Doggy Discipline (p.28)
Breaking Your Pup's Bad Habits
By Angel Wasserman
When dogs develop bad habits, the resulting behaviors can frustrate even the most seasoned pet owner and may threaten the dog/owner relationship. Whether you are teaching your dog new behaviors or working to change a bad habit, the following tips will help you work successfully with your pet.
IDENTIFY THE ROOT CAUSE
To manage a behavioral problem, the root cause of the behavior must be correctly identified. The root cause is the reason why your dog is performing the behavior. For example, if your dog is barking excessively, barking is not the problem to fix. Barking is simply an expression of the real problem. It is this other problem, the root cause, which must be addressed; figuring out why he is barking is the key. Perhaps he is lonely, bored, anxious, under-exercised, guarding, or alerting you to noise. Dogs bark for a variety of different reasons, and unless the root cause is properly identified and addressed, the barking will not cease, no matter what you do to try to correct it. You may need a professional to help you correctly identify the root cause.
PREVENT BAD BEHAVIORS
It is critical to a dog’s rehabilitation that you control his environment to prevent him from practicing unwanted behavior. For example, if your dog routinely urinates on the bathroom rug, remove the rug until he is house trained. If he races around like a wild little wolf, jumping on guests when they walk into your home, prevent him from getting to the door when visitors arrive. Crate or tether him until you can teach him how to greet visitors. Is your dog begging at the table? Crate her or put her in another room with her own food or treat during meal times. Is your dog sitting at the window barking at everything that passes? Block his view or eliminate access to that room.
Keep in mind, however, that just controlling the environment will not fix a problem behavior. You still have to identify the root cause and teach your dog to perform an alternate behavior. Then, practice the new and positive alternate behavior to help it become your dog’s habitual behavior.
TEACH AN ALTERNATE BEHAVIOR
Your dog can only perform behaviors that he knows. In other words, your dog cannot offer a different behavior if you have not taught him one. For example, if your dog has developed a jumping habit, ask yourself what you would like him to do instead of jumping on you. Perhaps you would prefer it if he sat down politely in front of you instead. If this is true, teach your dog the new behavior – in this case, sitting to greet you. Practice with him regularly until an automatic sit replaces the jump. Once your dog has learned to do something different, he can then perform the behavior you like instead of the negative one.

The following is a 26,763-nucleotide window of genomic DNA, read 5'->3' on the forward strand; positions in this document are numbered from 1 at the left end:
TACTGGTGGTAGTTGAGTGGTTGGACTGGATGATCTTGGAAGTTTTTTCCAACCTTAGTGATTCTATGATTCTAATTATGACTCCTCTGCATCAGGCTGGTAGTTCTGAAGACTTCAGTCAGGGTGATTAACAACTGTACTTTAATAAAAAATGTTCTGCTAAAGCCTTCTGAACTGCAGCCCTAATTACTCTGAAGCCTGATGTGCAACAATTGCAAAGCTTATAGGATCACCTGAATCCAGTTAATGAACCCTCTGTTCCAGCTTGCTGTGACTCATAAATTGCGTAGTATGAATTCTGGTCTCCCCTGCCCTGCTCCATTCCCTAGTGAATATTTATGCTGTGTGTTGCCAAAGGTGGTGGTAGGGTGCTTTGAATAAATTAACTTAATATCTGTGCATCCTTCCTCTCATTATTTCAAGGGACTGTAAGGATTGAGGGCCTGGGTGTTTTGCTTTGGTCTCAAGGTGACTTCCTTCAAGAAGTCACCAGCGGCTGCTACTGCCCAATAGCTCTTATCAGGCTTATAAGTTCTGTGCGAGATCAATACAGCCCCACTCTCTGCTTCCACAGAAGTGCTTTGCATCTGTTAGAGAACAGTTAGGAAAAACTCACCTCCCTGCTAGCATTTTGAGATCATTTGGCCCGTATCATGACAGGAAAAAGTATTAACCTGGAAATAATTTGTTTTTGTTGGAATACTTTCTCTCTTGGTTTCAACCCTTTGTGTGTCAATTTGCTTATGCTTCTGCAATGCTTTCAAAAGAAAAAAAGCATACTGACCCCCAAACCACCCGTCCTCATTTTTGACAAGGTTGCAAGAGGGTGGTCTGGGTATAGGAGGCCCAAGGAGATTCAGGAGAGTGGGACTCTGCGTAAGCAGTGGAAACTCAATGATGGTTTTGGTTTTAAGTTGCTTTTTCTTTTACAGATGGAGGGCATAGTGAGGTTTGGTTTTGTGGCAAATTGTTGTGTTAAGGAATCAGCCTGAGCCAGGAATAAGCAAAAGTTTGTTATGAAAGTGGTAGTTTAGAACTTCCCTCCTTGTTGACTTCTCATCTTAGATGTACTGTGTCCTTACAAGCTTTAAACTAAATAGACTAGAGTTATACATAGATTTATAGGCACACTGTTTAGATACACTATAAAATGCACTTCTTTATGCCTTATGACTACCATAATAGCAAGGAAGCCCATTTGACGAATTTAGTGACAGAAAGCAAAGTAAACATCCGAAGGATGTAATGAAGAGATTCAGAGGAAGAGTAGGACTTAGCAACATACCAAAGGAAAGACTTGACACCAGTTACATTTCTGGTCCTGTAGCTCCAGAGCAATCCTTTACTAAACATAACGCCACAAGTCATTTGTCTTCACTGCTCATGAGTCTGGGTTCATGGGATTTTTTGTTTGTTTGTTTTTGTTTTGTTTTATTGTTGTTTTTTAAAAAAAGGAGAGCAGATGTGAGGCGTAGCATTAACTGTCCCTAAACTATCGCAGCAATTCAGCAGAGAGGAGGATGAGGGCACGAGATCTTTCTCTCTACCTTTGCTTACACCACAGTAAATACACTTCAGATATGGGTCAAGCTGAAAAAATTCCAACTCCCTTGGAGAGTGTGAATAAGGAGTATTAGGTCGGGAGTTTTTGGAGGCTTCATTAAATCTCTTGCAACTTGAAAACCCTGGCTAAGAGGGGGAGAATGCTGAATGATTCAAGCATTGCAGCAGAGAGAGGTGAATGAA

INTERRUPT AND REDIRECT
To teach your dog behaviors that are acceptable, interrupt negative behavior with a loud, sharp sound such as “Ut-Ut!” or “Whoops!” These types of sounds go directly to the attention center of the dog’s brain and will cause her to momentarily cease the behavior. In the moment of cessation, immediately show your dog what you want her to do instead. If you catch your dog chewing on your shoes, make your loud, sharp noise and the moment she takes her mouth off your shoe, place an appropriate chew toy in her mouth. What your dog will learn with repetition is, “Don’t chew on my shoe; chew on this instead.” Tell your dog what you want her to do before she can make her own decision.
Assuming that you have taught your dog a specific behavior, proactively ask him to perform it before he makes his own decision and acts on that. This is an excellent way to prevent negative behaviors from presenting. For example, if your dog routinely jumps on you when you walk into a room, ask him to sit while he is racing toward you, telling him what you want him to do upon his arrival. If you do not tell him to do something specific, he will likely end that run in a jump. Want your dog to stay seated in the car while you open the door? Tell him to stay before you open the car door. If you wait until the car door is open, it is too late to direct his behavior. He will have already decided to act and will most likely be scrambling out the door. In all dog training, timing is critical. You have a very limited window of time to address your dog’s negative behavior in a way that he understands what you are talking about, so be sure to act quickly and pay close attention to that timing.
GIVE IT TIME TO WORK
When treating a behavioral problem, understand that your dog’s behavior will not change immediately. As an example, I frequently hear from frustrated pet parents, “I tried A and I tried B and they didn’t work. In desperation, I tried C and that didn’t work either!” Inevitably, when I ask how long the individual maintained each specific training protocol, the answer is always “for a day or two.” Your dog needs at least 10 days of consistency on one protocol before switching to another. Repeatedly switching from one training protocol to another is only going to frustrate you and confuse your pet.
Training a pet takes time and patience, but the rewards are vast. Teach your dog what you want him to do in a way that he understands and you will achieve the joyous relationship you want with your beloved four-legged family member.
Angel Wasserman is a professional dog trainer and the founder and head trainer at Paws in Training, a Raleigh-based group of dog behavior specialists. She is the author of "Woof It Up! A Guide To Happy Dogs And Happy Owners", available online at www.noboreddogs.com.